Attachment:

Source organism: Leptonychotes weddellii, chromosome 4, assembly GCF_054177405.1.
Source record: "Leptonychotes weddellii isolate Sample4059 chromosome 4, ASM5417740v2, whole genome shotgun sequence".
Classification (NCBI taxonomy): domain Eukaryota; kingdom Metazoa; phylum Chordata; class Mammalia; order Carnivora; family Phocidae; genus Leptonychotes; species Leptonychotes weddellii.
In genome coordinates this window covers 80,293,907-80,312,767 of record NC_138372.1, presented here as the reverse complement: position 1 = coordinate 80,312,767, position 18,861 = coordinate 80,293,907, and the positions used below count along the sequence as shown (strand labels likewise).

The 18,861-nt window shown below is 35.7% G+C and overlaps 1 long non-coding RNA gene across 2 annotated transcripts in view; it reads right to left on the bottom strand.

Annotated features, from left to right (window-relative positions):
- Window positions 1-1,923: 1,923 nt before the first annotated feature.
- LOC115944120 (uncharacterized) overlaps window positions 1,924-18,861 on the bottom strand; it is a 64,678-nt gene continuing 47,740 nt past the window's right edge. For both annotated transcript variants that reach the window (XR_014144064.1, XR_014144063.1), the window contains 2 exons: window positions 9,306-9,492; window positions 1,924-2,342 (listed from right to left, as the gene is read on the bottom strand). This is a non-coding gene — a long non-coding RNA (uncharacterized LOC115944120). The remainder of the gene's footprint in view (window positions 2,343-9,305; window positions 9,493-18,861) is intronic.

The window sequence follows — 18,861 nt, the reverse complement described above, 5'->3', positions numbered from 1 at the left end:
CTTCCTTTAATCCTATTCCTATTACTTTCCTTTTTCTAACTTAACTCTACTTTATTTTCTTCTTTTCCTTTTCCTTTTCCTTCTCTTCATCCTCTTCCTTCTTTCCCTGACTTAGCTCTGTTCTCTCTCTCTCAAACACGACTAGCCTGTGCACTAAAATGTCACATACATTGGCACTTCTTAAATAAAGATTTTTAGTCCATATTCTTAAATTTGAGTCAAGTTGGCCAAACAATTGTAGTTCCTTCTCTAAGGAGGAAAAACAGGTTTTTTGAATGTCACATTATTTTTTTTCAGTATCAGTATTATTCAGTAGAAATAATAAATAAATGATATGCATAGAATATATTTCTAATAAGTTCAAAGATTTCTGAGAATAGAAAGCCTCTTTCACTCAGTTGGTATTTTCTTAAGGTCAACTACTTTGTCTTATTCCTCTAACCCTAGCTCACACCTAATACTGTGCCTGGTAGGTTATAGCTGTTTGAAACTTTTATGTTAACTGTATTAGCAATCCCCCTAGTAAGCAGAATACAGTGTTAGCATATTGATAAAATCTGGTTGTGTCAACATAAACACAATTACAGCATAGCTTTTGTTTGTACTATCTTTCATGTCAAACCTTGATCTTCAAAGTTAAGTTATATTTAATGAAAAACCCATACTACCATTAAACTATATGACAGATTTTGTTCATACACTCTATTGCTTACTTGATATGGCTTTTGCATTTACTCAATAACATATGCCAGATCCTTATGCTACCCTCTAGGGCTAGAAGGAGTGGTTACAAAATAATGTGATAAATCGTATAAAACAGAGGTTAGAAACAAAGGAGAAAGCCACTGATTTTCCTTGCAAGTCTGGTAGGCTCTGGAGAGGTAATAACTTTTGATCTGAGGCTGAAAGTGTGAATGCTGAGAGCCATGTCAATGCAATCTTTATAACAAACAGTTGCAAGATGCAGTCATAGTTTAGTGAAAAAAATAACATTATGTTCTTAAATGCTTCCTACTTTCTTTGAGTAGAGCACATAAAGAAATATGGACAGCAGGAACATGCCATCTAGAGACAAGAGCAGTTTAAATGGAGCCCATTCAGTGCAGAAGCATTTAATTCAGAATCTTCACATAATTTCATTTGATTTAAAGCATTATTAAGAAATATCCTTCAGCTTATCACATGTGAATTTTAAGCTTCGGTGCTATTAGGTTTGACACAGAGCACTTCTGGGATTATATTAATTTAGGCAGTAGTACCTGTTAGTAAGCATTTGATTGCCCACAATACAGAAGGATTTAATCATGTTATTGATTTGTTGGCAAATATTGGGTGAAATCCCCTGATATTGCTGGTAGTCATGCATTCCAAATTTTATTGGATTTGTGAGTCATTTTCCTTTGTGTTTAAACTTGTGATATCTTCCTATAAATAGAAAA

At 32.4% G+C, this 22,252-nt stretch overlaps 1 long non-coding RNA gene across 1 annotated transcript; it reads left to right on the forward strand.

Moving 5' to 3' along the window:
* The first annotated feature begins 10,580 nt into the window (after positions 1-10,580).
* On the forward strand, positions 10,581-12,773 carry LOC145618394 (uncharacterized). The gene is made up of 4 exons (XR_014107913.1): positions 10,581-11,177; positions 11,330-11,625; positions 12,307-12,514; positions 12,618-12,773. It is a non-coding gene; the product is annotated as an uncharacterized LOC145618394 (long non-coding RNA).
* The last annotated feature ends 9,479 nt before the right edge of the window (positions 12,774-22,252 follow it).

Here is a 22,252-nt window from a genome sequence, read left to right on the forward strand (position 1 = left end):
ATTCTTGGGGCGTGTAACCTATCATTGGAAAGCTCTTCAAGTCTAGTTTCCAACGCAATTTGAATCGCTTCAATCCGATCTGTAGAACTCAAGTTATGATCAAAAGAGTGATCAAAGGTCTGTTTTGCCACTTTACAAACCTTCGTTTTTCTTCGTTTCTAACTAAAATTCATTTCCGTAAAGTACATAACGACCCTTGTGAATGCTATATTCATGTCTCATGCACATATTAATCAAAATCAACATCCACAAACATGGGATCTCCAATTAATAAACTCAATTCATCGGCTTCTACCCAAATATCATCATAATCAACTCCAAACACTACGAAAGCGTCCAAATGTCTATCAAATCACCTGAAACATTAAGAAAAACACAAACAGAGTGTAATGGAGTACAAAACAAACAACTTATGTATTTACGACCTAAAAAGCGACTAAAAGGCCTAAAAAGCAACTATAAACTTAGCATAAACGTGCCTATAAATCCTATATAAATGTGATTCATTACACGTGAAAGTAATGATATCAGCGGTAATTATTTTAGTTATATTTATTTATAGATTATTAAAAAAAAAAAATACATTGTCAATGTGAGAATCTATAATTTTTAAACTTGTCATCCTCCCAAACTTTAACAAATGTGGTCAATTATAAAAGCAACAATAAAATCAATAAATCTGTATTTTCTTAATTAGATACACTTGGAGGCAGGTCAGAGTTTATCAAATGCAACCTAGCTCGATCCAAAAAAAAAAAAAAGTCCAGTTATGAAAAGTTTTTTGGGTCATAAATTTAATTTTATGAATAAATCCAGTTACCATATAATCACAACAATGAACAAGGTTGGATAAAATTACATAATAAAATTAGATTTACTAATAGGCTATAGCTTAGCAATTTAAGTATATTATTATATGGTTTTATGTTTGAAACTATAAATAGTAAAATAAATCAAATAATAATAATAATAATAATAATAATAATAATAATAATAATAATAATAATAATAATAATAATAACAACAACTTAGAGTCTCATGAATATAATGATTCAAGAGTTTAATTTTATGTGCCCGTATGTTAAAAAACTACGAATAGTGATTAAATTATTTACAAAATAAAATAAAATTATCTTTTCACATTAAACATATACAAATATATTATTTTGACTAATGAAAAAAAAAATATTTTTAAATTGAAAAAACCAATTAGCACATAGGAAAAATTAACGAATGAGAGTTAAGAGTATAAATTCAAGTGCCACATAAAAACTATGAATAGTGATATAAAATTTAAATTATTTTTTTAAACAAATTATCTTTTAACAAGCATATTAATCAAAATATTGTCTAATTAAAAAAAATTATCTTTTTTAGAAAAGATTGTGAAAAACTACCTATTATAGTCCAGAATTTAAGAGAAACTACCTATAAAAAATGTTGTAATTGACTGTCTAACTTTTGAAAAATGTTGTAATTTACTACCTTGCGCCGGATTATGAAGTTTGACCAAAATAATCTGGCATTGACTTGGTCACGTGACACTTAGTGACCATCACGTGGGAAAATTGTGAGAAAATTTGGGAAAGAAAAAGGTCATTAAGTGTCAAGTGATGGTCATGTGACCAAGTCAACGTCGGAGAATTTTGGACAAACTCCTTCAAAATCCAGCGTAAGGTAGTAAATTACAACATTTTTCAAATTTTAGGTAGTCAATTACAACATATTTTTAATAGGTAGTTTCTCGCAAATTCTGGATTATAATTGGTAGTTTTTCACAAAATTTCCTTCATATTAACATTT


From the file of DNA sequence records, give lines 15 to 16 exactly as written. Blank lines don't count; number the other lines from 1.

* The last annotated feature ends 9,479 nt before the right edge of the window (positions 12,774-22,252 follow it).

Here is a 22,252-nt window from a genome sequence, read left to right on the forward strand (position 1 = left end):